Please Share Your Thoughts Concerning the Safety Quizzes

o   "I personally thought they were a good idea. It's not very hard to complete and it is a good way to learn about chemicals and their dangers and reactivities and properties.Some people don't even read or come to lab prepared unless you make them and this is a great way to do so, both for knowledge and safety."

o   "I actually appreciate them very much. As a pharmacy technician in a hospital, our MSDS manuals include over 5,000 chemical substances. Moreover, the majority of those substance are found in the pharmacy. I remember during my orientation the emphasis the hospital placed on knowing where the MSDS manuals were located in our department, but that does little to explain the importance of the MSDS sheets contained in the manuals. Therefore, I now know what is contained on the MSDS sheets and what information can be obtained from them. It certainly makes using the chemicals more interesting if you know their potentials."

o   "I think that the online safety quizzes are a good idea, but the workload of the student should be considered when assigning them. i.e. don't assign lots of other work when assigning the safety quizzes. Too many assignments can diminish the student's performance on a single assignment."

o   "Safety quizzes is really a good idea for us to learn more about CHEM. I believe it is an excellent learning tool on informing students on the dangers associated with the chemicals that we will be working with."

o   "I think the online safety quizzes are more work, but the benefit of understanding what chemical we are dealing with and the dangers that could be associated with it outweigh the little bit of work involved. It forces us to at lest read it once to understand what we are dealing with, and that is a very, very good thing."

o   "I found them to be a little overwhelming because I have 18 hrs and a lot of equally challenging courses as this one this semester, but I think they are a good way to help students understand chemicals better, as well as introduce new techniques in gathering information."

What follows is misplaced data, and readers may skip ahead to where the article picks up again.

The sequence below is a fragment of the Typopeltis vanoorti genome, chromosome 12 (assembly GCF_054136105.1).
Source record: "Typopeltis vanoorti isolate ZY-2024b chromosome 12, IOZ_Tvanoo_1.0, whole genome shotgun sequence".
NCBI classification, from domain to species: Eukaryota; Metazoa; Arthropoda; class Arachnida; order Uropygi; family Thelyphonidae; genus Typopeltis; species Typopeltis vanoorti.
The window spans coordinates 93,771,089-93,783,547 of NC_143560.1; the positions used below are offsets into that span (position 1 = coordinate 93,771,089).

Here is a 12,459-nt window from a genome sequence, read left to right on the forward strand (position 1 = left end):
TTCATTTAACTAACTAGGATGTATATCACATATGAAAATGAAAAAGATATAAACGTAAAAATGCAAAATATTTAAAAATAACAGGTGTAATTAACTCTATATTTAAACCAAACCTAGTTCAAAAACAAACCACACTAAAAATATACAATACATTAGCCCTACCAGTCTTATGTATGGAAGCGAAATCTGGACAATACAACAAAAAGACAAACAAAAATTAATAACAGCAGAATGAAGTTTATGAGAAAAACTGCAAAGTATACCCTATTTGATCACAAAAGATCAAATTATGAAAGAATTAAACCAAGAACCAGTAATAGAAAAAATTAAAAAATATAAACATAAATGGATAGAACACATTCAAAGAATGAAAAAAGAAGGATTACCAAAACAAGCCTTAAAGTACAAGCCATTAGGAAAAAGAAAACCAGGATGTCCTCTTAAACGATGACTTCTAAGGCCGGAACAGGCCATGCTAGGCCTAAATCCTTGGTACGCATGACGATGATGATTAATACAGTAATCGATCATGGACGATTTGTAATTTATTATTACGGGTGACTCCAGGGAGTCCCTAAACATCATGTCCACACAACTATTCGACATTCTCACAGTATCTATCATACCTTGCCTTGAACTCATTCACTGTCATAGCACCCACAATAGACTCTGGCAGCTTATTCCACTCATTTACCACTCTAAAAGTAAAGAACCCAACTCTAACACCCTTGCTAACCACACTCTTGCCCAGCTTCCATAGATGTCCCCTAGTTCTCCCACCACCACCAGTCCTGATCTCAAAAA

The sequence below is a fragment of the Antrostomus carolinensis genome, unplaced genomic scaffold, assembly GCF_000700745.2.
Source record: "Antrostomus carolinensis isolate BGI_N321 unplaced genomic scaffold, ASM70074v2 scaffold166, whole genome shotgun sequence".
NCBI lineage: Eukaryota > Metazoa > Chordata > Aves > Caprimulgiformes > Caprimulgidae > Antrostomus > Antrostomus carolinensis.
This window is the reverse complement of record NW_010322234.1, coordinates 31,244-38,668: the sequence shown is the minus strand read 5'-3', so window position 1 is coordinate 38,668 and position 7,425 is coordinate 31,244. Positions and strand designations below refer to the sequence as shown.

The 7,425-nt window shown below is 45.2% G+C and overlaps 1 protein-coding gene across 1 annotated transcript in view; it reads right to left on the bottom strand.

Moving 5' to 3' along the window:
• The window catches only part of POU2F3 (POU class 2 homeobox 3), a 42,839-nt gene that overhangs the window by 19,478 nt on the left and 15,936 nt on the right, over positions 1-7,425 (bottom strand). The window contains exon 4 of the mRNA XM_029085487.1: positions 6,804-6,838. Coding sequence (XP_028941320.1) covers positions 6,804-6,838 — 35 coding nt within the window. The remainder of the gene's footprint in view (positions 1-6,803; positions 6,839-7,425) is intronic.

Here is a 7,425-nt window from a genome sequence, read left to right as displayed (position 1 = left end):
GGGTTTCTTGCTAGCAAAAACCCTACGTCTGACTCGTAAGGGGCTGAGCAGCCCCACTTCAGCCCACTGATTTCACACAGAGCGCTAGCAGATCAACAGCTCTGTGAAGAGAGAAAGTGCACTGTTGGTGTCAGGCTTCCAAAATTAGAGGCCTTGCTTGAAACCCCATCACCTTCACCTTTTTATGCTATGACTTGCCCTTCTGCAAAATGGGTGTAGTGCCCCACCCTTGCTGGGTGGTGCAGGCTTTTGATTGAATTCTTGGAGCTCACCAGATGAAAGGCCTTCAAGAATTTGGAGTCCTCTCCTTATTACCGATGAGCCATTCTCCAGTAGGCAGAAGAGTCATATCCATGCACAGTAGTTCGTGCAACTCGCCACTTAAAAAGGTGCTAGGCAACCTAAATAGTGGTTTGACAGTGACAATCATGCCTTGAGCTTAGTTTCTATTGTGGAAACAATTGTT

Figure 8. Student responses to an open-ended question on the efficacy of the web-based safety quizzes. Emphasis added.



One of the biggest surprises to emerge from the incorporation of web-based safety materials into the general chemistry course is that the web-based safety activities made the students more interested in learning chemistry. UALR is a public institution and significant fraction of the students enrolled in second semester general chemistry are taking it as an obligatory requirement of their non-chemistry degree programs. As we know all too well, student motivation in required service courses is a considerable challenge and one might have predicted that the "extra" work would have a negative effect on student satisfaction.

Clearly, the web-enhanced MSDS exercise helped the students to see relevance to their personal lives and this exerted a positive motivational effect. While some students indicated that they did not like having "extra" work versus the other sections, these respondees unanimously felt the extra work was worthwhile.

A very simple way around the "more work" issue is to ensure that all course sections have identical requirements. If aligning every course section in this way is not practical or desired, another way to ameliorate the perception of a greater workload would be to award extra bonus points to students who participated in the web-based component.